Jhane Barnes built a faithful following with her boldly colorful sportswear, but the New York designer has encountered difficulty establishing a foothold in the more conservative suit business. Barnes’ early attempts at suitmaking were hampered by inferior quality, somewhat gimmicky details, and her predilection for bright colors. “The suits were simply never as fashion-forward and well made as the sportswear,” she explains. Barnes therefore has elevated the quality of her tailored clothing, and this fall, she quietly is introducing Jhane Barnes Signature, her first collection of upscale suits and sport coats.
The two- and three-button suits, which start at $2,000, feature narrow shoulders—to prevent puckering under the arms—and are paired with plain-front slacks to emphasize the lean silhouettes. Although at a distance many of the suits appear classic and subtly solid-colored, a closer look reveals fanciful fabrics that integrate a rainbow of colored threads and sophisticated textural combinations. Barnes’ computer-generated fabric designs originate from photographs or geometric drawings that she manipulates to create her patterns. “Jhane doesn’t need to produce another navy or charcoal suit,” says Sal Giardina, vice president of tailored clothing for Barnes’ namesake company. “Her clothing needs to be a little bit left of center—not just in terms of fabric but in design as well.”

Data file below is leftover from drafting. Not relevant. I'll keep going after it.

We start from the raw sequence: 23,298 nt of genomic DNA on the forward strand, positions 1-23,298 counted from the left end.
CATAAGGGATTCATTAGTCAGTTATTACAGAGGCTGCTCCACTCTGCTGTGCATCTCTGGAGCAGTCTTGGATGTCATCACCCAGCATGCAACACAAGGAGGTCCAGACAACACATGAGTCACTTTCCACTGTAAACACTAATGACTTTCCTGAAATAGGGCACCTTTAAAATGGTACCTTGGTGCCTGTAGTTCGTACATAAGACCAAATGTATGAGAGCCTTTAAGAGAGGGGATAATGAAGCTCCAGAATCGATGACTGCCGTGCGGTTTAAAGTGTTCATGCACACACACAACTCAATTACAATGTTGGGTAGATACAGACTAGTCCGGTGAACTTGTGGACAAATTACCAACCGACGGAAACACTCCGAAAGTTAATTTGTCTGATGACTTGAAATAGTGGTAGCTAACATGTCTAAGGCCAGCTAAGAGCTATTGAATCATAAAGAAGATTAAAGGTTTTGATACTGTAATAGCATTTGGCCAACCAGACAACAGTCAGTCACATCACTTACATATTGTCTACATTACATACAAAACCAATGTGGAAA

The new collection, which is identified by Barnes’ signature on the label, incorporates such distinctive details as horn buttons, rainbow-colored interior stitching, and multihued, jet-printed linings. Barnes plans to introduce a 30-piece Signature sportswear line, which will be produced in New York, for fall 2006.
To address quality issues, Barnes severed ties with her previous American manufacturer and partnered with two factories in southern Italy. Both operations use full horsehair canvas interior construction—a hallmark of fine tailoring—and they are known for their precision hand-finishing. She also worked with major Italian textile mills to secure superior wools and cashmeres, as well as more exotic cloths such as Orylag, a fabric that incorporates a fiber from an animal that is similar to a chinchilla.
Four stores—Syd Jerome in Chicago; Lee Newman in Cherry Hill, N.J.; Ken’s in Dallas; and Parkway in Edmond, Okla.—were the first to carry the collection, but about 45 others soon will offer the higher-quality Signature cloths as an extension of Barnes’ made-to-measure clothing program, which launched in spring 2004. Nevertheless, Signature is intended for upscale stores that have not stocked her label in years, says Barnes. “It was an opportunity to design some of the really special things that the bigger stores just won’t take a risk on.”